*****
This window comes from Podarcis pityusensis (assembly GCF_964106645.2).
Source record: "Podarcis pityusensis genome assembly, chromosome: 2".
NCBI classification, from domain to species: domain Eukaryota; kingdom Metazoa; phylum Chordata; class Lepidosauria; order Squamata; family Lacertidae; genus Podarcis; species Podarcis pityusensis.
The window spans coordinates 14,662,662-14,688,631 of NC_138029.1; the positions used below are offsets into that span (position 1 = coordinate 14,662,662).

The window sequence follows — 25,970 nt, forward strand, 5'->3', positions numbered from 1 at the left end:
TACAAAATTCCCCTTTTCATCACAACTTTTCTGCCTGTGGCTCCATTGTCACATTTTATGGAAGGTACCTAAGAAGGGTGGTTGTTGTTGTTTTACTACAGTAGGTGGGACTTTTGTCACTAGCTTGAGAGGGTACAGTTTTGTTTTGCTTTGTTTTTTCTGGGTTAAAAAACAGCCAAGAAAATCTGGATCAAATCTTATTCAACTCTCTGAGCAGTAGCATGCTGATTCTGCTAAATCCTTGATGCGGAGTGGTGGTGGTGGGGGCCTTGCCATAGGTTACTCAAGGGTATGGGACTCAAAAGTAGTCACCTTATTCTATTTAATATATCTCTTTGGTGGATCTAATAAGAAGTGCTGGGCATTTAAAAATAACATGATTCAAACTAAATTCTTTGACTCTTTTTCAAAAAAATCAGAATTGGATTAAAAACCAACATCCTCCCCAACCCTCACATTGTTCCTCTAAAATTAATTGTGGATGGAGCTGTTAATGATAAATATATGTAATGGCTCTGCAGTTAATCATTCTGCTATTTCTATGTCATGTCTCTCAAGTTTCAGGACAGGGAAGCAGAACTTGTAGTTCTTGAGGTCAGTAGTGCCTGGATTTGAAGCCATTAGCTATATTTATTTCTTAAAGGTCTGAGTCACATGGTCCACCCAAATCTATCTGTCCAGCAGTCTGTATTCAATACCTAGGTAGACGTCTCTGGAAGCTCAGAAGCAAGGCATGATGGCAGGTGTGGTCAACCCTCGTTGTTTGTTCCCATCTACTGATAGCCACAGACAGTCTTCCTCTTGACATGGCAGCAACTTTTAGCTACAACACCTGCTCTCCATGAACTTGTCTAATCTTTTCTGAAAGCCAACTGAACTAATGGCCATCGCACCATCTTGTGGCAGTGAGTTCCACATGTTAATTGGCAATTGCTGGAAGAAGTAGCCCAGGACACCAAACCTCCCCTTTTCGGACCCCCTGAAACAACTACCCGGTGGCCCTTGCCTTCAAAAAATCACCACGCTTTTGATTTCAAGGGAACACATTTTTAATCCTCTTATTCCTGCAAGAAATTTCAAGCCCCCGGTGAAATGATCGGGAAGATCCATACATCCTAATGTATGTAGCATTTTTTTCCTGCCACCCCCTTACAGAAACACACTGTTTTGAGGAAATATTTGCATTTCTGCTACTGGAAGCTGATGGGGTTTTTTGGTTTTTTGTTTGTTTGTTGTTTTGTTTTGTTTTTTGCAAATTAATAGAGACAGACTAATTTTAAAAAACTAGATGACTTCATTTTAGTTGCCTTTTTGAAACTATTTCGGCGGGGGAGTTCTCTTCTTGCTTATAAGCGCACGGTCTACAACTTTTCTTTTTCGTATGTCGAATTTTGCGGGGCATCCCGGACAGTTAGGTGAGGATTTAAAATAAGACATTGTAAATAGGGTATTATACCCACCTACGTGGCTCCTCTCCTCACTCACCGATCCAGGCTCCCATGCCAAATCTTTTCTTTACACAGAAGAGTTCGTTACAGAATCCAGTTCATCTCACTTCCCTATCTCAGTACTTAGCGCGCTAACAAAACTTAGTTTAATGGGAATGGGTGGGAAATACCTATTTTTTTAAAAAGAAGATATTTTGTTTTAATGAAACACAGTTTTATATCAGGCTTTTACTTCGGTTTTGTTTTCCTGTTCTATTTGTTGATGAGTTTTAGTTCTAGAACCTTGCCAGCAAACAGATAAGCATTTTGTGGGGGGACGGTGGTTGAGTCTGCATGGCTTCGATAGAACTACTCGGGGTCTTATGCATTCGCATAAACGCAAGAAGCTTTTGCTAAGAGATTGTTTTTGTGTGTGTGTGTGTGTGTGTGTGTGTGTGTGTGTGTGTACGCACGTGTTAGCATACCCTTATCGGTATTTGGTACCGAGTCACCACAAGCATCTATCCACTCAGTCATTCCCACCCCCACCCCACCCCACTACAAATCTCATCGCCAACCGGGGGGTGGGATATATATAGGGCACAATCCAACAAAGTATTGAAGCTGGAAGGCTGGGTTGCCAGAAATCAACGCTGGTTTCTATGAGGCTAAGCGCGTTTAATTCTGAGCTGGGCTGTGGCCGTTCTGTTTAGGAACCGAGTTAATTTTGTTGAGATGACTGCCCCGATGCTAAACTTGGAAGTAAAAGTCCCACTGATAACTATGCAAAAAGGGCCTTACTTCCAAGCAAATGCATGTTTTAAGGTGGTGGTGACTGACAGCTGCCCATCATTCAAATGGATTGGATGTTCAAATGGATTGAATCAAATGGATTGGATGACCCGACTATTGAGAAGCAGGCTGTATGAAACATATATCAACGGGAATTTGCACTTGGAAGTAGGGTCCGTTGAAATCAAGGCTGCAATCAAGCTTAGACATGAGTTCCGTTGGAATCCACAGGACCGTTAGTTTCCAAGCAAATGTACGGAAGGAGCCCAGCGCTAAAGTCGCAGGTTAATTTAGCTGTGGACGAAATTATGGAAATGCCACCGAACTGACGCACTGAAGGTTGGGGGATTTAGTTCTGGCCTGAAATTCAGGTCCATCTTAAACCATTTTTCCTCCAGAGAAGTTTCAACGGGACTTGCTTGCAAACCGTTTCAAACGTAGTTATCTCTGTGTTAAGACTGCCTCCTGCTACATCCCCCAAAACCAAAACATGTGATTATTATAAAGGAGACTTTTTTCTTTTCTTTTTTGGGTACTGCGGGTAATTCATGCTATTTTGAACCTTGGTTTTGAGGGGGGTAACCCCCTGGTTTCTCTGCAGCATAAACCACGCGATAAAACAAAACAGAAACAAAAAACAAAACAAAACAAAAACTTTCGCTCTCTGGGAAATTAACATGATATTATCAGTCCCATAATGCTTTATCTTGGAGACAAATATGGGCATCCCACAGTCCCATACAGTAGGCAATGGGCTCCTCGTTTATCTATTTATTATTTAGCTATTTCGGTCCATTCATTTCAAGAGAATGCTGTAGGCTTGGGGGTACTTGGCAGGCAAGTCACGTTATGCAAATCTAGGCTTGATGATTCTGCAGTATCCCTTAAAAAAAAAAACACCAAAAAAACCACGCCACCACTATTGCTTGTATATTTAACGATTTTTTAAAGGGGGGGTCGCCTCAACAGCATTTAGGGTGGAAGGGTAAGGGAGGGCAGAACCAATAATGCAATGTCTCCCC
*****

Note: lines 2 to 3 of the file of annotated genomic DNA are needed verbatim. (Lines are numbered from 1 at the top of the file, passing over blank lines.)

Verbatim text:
Source record: "Podarcis pityusensis genome assembly, chromosome: 2".
NCBI classification, from domain to species: domain Eukaryota; kingdom Metazoa; phylum Chordata; class Lepidosauria; order Squamata; family Lacertidae; genus Podarcis; species Podarcis pityusensis.